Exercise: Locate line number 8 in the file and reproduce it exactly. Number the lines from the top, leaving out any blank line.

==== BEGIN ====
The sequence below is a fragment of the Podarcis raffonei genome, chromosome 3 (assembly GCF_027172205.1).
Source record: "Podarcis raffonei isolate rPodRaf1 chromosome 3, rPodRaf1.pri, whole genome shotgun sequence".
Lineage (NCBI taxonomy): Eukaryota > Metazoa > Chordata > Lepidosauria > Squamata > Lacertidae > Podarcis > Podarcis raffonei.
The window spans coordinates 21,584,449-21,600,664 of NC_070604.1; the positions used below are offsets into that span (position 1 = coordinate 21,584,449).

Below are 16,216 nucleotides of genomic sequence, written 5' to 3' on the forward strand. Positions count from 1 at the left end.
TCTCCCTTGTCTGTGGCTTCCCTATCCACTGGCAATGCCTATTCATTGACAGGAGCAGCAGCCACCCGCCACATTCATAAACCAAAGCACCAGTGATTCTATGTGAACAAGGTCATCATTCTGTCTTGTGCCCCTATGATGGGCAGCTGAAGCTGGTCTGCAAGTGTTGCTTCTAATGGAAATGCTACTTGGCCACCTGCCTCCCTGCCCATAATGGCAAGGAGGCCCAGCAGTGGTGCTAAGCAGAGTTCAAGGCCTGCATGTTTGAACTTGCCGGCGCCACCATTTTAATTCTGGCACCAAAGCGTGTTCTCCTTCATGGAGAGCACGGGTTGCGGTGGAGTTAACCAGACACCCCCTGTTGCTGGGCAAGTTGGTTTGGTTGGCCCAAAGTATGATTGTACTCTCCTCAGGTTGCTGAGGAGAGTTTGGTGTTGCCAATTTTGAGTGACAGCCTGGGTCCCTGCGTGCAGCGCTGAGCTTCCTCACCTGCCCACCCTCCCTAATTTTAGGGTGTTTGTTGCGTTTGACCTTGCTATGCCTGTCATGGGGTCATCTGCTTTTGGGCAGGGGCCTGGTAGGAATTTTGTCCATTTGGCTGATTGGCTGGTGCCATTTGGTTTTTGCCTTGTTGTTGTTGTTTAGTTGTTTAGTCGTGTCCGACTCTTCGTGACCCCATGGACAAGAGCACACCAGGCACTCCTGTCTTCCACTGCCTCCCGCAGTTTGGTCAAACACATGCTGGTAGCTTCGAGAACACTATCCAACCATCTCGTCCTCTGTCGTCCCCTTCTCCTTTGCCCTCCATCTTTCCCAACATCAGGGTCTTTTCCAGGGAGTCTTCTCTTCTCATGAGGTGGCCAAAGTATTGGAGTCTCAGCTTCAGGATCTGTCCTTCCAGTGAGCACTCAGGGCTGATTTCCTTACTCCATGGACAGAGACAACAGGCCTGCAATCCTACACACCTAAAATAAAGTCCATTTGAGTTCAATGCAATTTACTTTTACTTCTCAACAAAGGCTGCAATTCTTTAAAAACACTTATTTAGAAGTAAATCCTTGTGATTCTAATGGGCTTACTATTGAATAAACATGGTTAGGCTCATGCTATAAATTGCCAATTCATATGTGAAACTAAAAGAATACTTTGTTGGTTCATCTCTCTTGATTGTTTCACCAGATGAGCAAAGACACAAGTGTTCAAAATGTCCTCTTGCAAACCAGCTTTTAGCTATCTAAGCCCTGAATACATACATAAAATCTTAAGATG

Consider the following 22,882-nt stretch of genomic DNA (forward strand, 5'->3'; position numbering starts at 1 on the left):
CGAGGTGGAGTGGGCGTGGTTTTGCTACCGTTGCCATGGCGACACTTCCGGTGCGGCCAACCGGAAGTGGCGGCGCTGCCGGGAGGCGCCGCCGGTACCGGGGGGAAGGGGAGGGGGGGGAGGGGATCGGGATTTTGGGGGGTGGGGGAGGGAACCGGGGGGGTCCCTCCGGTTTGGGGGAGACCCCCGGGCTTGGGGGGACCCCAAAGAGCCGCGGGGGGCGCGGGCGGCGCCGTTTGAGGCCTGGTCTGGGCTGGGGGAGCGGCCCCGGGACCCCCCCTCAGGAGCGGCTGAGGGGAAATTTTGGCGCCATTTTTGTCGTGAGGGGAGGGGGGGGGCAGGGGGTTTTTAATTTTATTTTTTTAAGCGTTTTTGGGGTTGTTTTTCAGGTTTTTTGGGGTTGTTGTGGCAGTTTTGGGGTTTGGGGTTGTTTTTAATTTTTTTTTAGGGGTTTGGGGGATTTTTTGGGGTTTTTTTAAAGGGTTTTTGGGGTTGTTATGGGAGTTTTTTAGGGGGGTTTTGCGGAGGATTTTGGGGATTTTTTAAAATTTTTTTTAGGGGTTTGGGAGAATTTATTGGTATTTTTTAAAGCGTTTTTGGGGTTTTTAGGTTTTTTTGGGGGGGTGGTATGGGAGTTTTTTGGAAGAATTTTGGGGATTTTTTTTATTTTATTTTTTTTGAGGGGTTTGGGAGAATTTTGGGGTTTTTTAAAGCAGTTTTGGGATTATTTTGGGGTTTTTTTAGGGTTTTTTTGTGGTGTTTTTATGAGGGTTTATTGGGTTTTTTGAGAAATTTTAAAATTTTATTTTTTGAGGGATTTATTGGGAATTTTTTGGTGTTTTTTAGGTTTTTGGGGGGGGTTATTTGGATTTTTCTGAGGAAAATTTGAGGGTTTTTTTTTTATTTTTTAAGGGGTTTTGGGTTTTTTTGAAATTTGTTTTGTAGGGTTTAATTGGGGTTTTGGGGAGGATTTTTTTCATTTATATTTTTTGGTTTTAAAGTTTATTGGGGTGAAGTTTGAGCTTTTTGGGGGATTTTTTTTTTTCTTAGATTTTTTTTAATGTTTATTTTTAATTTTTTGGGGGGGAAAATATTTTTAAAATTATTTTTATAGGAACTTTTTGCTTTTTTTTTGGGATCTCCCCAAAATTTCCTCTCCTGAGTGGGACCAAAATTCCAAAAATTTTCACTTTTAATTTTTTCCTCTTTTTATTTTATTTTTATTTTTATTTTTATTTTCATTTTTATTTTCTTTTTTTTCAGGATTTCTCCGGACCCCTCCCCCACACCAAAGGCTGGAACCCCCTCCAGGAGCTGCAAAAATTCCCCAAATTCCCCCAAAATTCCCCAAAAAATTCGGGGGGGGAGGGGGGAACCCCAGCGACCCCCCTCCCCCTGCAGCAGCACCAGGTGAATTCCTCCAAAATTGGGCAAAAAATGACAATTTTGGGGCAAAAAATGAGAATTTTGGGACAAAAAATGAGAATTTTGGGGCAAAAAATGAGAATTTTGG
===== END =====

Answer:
CGAGGTGGAGTGGGCGTGGTTTTGCTACCGTTGCCATGGCGACACTTCCGGTGCGGCCAACCGGAAGTGGCGGCGCTGCCGGGAGGCGCCGCCGGTACCGGGGGGAAGGGGAGGGGGGGGAGGGGATCGGGATTTTGGGGGGTGGGGGAGGGAACCGGGGGGGTCCCTCCGGTTTGGGGGAGACCCCCGGGCTTGGGGGGACCCCAAAGAGCCGCGGGGGGCGCGGGCGGCGCCGTTTGAGGCCTGGTCTGGGCTGGGGGAGCGGCCCCGGGACCCCCCCTCAGGAGCGGCTGAGGGGAAATTTTGGCGCCATTTTTGTCGTGAGGGGAGGGGGGGGGCAGGGGGTTTTTAATTTTATTTTTTTAAGCGTTTTTGGGGTTGTTTTTCAGGTTTTTTGGGGTTGTTGTGGCAGTTTTGGGGTTTGGGGTTGTTTTTAATTTTTTTTTAGGGGTTTGGGGGATTTTTTGGGGTTTTTTTAAAGGGTTTTTGGGGTTGTTATGGGAGTTTTTTAGGGGGGTTTTGCGGAGGATTTTGGGGATTTTTTAAAATTTTTTTTAGGGGTTTGGGAGAATTTATTGGTATTTTTTAAAGCGTTTTTGGGGTTTTTAGGTTTTTTTGGGGGGGTGGTATGGGAGTTTTTTGGAAGAATTTTGGGGATTTTTTTTATTTTATTTTTTTTGAGGGGTTTGGGAGAATTTTGGGGTTTTTTAAAGCAGTTTTGGGATTATTTTGGGGTTTTTTTAGGGTTTTTTTGTGGTGTTTTTATGAGGGTTTATTGGGTTTTTTGAGAAATTTTAAAATTTTATTTTTTGAGGGATTTATTGGGAATTTTTTGGTGTTTTTTAGGTTTTTGGGGGGGGTTATTTGGATTTTTCTGAGGAAAATTTGAGGGTTTTTTTTTTATTTTTTAAGGGGTTTTGGGTTTTTTTGAAATTTGTTTTGTAGGGTTTAATTGGGGTTTTGGGGAGGATTTTTTTCATTTATATTTTTTGGTTTTAAAGTTTATTGGGGTGAAGTTTGAGCTTTTTGGGGGATTTTTTTTTTTCTTAGATTTTTTTTAATGTTTATTTTTAATTTTTTGGGGGGGAAAATATTTTTAAAATTATTTTTATAGGAACTTTTTGCTTTTTTTTTGGGATCTCCCCAAAATTTCCTCTCCTGAGTGGGACCAAAATTCCAAAAATTTTCACTTTTAATTTTTTCCTCTTTTTATTTTATTTTTATTTTTATTTTTATTTTCATTTTTATTTTCTTTTTTTTCAGGATTTCTCCGGACCCCTCCCCCACACCAAAGGCTGGAACCCCCTCCAGGAGCTGCAAAAATTCCCCAAATTCCCCCAAAATTCCCCAAAAAATTCGGGGGGGGAGGGGGGAACCCCAGCGACCCCCCTCCCCCTGCAGCAGCACCAGGTGAATTCCTCCAAAATTGGGCAAAAAATGACAATTTTGGGGCAAAAAATGAGAATTTTGGGACAAAAAATGAGAATTTTGGGGCAAAAAATGAGAATTTTGG